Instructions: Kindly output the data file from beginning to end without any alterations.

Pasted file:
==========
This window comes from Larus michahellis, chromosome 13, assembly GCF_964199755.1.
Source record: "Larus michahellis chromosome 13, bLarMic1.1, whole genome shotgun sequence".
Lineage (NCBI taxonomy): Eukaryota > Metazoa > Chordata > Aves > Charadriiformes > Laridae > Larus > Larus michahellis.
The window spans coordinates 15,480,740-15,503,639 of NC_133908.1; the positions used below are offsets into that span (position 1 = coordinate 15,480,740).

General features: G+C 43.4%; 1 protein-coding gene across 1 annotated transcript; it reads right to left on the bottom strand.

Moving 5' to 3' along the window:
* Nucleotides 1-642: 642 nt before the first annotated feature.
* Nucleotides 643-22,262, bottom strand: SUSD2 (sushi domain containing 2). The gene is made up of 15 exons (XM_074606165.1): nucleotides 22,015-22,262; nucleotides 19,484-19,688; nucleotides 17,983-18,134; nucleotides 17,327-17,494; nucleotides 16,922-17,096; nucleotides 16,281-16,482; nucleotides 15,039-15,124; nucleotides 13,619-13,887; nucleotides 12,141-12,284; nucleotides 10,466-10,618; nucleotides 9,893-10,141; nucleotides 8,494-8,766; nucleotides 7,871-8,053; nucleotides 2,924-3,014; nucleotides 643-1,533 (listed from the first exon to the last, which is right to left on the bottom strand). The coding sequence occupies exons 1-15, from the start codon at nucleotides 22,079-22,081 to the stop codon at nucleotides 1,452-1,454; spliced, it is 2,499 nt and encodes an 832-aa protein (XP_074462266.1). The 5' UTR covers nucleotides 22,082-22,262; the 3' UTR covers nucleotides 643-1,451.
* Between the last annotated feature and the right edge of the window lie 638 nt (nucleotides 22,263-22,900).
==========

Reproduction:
This window comes from Larus michahellis, chromosome 13, assembly GCF_964199755.1.
Source record: "Larus michahellis chromosome 13, bLarMic1.1, whole genome shotgun sequence".
Lineage (NCBI taxonomy): Eukaryota > Metazoa > Chordata > Aves > Charadriiformes > Laridae > Larus > Larus michahellis.
The window spans coordinates 15,480,740-15,503,639 of NC_133908.1; the positions used below are offsets into that span (position 1 = coordinate 15,480,740).

General features: G+C 43.4%; 1 protein-coding gene across 1 annotated transcript; it reads right to left on the bottom strand.

Moving 5' to 3' along the window:
* Nucleotides 1-642: 642 nt before the first annotated feature.
* Nucleotides 643-22,262, bottom strand: SUSD2 (sushi domain containing 2). The gene is made up of 15 exons (XM_074606165.1): nucleotides 22,015-22,262; nucleotides 19,484-19,688; nucleotides 17,983-18,134; nucleotides 17,327-17,494; nucleotides 16,922-17,096; nucleotides 16,281-16,482; nucleotides 15,039-15,124; nucleotides 13,619-13,887; nucleotides 12,141-12,284; nucleotides 10,466-10,618; nucleotides 9,893-10,141; nucleotides 8,494-8,766; nucleotides 7,871-8,053; nucleotides 2,924-3,014; nucleotides 643-1,533 (listed from the first exon to the last, which is right to left on the bottom strand). The coding sequence occupies exons 1-15, from the start codon at nucleotides 22,079-22,081 to the stop codon at nucleotides 1,452-1,454; spliced, it is 2,499 nt and encodes an 832-aa protein (XP_074462266.1). The 5' UTR covers nucleotides 22,082-22,262; the 3' UTR covers nucleotides 643-1,451.
* Between the last annotated feature and the right edge of the window lie 638 nt (nucleotides 22,263-22,900).